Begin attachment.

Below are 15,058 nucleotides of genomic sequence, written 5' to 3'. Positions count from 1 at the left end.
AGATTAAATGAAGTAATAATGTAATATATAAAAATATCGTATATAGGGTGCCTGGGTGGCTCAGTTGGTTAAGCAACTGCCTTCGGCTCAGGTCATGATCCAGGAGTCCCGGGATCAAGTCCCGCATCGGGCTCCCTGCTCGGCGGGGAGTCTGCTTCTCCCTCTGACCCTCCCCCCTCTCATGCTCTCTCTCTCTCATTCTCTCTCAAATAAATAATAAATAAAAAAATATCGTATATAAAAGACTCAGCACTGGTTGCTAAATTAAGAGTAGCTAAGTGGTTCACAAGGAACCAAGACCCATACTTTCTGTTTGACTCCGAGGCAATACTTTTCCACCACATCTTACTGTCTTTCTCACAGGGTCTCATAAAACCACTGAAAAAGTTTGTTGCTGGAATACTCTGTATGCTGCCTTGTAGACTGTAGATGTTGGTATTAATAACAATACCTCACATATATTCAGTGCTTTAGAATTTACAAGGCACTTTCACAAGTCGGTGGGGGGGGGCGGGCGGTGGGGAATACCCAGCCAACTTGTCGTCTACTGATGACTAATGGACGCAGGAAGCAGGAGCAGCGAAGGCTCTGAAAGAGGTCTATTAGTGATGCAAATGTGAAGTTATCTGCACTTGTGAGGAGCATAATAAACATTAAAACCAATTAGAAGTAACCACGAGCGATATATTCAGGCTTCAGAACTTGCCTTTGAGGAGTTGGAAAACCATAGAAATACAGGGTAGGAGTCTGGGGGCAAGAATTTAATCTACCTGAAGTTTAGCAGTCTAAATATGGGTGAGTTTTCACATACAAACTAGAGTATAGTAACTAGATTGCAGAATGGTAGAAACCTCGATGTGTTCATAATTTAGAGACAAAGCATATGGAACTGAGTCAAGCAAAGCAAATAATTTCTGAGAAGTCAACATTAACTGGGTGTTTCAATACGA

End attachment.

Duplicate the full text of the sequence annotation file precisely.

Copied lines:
Below are 15,058 nucleotides of genomic sequence, written 5' to 3'. Positions count from 1 at the left end.
AGATTAAATGAAGTAATAATGTAATATATAAAAATATCGTATATAGGGTGCCTGGGTGGCTCAGTTGGTTAAGCAACTGCCTTCGGCTCAGGTCATGATCCAGGAGTCCCGGGATCAAGTCCCGCATCGGGCTCCCTGCTCGGCGGGGAGTCTGCTTCTCCCTCTGACCCTCCCCCCTCTCATGCTCTCTCTCTCTCATTCTCTCTCAAATAAATAATAAATAAAAAAATATCGTATATAAAAGACTCAGCACTGGTTGCTAAATTAAGAGTAGCTAAGTGGTTCACAAGGAACCAAGACCCATACTTTCTGTTTGACTCCGAGGCAATACTTTTCCACCACATCTTACTGTCTTTCTCACAGGGTCTCATAAAACCACTGAAAAAGTTTGTTGCTGGAATACTCTGTATGCTGCCTTGTAGACTGTAGATGTTGGTATTAATAACAATACCTCACATATATTCAGTGCTTTAGAATTTACAAGGCACTTTCACAAGTCGGTGGGGGGGGGCGGGCGGTGGGGAATACCCAGCCAACTTGTCGTCTACTGATGACTAATGGACGCAGGAAGCAGGAGCAGCGAAGGCTCTGAAAGAGGTCTATTAGTGATGCAAATGTGAAGTTATCTGCACTTGTGAGGAGCATAATAAACATTAAAACCAATTAGAAGTAACCACGAGCGATATATTCAGGCTTCAGAACTTGCCTTTGAGGAGTTGGAAAACCATAGAAATACAGGGTAGGAGTCTGGGGGCAAGAATTTAATCTACCTGAAGTTTAGCAGTCTAAATATGGGTGAGTTTTCACATACAAACTAGAGTATAGTAACTAGATTGCAGAATGGTAGAAACCTCGATGTGTTCATAATTTAGAGACAAAGCATATGGAACTGAGTCAAGCAAAGCAAATAATTTCTGAGAAGTCAACATTAACTGGGTGTTTCAATACGA